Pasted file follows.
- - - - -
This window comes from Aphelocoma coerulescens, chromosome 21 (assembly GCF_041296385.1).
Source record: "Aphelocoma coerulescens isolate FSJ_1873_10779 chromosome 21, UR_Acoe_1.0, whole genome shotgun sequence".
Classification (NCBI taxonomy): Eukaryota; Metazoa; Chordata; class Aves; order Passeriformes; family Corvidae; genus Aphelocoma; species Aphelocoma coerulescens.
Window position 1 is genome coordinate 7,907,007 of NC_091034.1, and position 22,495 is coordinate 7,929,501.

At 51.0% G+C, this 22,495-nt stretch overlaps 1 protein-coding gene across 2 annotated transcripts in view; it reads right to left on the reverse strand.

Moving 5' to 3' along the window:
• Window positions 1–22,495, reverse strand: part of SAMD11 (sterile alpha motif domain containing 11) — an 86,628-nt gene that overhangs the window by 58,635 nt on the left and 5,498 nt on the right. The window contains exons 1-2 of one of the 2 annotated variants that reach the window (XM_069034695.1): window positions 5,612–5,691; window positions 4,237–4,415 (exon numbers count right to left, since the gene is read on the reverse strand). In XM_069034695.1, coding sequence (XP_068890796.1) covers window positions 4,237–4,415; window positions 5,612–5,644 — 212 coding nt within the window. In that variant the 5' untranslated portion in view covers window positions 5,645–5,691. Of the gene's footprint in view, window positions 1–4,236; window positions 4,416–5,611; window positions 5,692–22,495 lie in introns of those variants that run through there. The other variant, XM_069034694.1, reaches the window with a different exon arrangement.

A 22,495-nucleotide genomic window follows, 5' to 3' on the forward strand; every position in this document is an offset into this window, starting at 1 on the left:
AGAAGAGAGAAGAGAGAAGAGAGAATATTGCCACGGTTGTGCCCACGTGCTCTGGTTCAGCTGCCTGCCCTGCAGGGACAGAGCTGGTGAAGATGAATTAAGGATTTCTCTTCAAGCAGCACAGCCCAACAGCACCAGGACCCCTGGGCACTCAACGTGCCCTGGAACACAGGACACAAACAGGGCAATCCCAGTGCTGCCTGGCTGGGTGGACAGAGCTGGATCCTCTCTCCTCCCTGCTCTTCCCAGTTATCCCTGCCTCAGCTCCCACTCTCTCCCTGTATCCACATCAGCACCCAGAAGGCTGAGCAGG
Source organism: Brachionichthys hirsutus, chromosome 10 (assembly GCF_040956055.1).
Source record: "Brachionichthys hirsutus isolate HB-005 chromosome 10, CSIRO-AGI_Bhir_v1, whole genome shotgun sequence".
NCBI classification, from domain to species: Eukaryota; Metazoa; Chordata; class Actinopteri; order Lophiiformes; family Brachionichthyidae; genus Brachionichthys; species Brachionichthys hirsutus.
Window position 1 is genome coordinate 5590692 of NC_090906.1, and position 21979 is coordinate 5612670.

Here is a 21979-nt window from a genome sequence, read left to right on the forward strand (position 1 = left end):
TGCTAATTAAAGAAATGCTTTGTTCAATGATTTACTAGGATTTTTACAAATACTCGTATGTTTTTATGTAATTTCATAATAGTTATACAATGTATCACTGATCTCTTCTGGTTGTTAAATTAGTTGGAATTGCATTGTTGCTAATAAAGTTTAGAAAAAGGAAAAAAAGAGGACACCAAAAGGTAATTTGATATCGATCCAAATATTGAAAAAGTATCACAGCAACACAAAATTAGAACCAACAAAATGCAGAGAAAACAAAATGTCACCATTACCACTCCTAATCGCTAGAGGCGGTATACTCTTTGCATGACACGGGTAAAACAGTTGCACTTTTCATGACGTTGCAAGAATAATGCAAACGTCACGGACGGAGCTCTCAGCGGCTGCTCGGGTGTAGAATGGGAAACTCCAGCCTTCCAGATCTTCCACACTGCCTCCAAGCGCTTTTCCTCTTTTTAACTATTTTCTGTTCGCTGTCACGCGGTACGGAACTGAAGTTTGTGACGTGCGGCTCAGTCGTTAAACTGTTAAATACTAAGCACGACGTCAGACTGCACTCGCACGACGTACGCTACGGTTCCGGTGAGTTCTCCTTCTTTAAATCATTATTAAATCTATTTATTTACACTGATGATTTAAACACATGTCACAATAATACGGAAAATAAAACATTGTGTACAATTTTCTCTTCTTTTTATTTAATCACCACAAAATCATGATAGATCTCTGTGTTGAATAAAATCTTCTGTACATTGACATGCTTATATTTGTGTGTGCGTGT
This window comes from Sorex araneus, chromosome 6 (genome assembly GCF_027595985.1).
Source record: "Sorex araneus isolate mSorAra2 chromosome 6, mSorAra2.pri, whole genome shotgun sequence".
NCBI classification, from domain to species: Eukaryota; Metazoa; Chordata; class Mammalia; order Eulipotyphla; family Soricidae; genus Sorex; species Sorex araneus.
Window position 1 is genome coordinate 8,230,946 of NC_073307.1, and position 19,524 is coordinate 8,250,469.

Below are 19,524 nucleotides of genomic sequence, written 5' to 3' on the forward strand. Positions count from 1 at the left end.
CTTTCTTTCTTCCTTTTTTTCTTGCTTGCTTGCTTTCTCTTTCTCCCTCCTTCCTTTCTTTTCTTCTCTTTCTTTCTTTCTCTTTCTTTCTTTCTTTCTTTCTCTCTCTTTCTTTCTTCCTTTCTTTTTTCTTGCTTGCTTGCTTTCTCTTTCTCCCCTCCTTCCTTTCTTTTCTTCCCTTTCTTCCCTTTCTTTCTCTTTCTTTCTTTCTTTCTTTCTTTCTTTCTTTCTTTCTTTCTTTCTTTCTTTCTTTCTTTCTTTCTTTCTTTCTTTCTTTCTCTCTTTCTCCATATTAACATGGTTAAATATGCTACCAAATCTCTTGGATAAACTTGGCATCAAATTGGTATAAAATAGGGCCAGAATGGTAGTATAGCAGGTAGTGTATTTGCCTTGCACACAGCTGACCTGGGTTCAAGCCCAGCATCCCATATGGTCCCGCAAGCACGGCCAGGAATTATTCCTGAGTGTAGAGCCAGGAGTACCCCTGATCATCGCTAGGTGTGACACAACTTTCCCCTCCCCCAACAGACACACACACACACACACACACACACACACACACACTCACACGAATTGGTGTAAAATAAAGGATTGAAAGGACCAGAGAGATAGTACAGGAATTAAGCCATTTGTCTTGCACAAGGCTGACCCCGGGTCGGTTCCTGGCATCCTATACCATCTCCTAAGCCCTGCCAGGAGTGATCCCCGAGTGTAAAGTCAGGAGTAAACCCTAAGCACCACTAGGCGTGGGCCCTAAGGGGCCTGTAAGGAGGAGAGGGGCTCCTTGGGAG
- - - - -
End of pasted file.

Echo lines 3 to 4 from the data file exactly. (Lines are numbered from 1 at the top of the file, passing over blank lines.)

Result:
Classification (NCBI taxonomy): Eukaryota; Metazoa; Chordata; class Aves; order Passeriformes; family Corvidae; genus Aphelocoma; species Aphelocoma coerulescens.
Window position 1 is genome coordinate 7,907,007 of NC_091034.1, and position 22,495 is coordinate 7,929,501.